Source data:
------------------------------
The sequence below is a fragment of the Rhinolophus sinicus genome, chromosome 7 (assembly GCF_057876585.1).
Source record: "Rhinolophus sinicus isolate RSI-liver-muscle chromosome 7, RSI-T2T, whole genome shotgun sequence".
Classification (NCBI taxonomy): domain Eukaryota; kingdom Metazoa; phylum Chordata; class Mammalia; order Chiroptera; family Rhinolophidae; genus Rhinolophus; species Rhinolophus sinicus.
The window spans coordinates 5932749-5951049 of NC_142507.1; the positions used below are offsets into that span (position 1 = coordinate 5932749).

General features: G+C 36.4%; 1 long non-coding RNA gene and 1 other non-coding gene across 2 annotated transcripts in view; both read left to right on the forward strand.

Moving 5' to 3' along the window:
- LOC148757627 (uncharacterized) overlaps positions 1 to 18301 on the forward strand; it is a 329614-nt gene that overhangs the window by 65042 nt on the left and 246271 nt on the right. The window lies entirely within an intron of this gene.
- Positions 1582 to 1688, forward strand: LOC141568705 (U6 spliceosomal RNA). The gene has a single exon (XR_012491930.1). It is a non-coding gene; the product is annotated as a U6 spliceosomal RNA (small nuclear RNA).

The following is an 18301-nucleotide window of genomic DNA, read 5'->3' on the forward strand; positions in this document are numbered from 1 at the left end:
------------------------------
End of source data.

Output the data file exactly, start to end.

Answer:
The sequence below is a fragment of the Rhinolophus sinicus genome, chromosome 7 (assembly GCF_057876585.1).
Source record: "Rhinolophus sinicus isolate RSI-liver-muscle chromosome 7, RSI-T2T, whole genome shotgun sequence".
Classification (NCBI taxonomy): domain Eukaryota; kingdom Metazoa; phylum Chordata; class Mammalia; order Chiroptera; family Rhinolophidae; genus Rhinolophus; species Rhinolophus sinicus.
The window spans coordinates 5932749-5951049 of NC_142507.1; the positions used below are offsets into that span (position 1 = coordinate 5932749).

General features: G+C 36.4%; 1 long non-coding RNA gene and 1 other non-coding gene across 2 annotated transcripts in view; both read left to right on the forward strand.

Moving 5' to 3' along the window:
- LOC148757627 (uncharacterized) overlaps positions 1 to 18301 on the forward strand; it is a 329614-nt gene that overhangs the window by 65042 nt on the left and 246271 nt on the right. The window lies entirely within an intron of this gene.
- Positions 1582 to 1688, forward strand: LOC141568705 (U6 spliceosomal RNA). The gene has a single exon (XR_012491930.1). It is a non-coding gene; the product is annotated as a U6 spliceosomal RNA (small nuclear RNA).

The following is an 18301-nucleotide window of genomic DNA, read 5'->3' on the forward strand; positions in this document are numbered from 1 at the left end: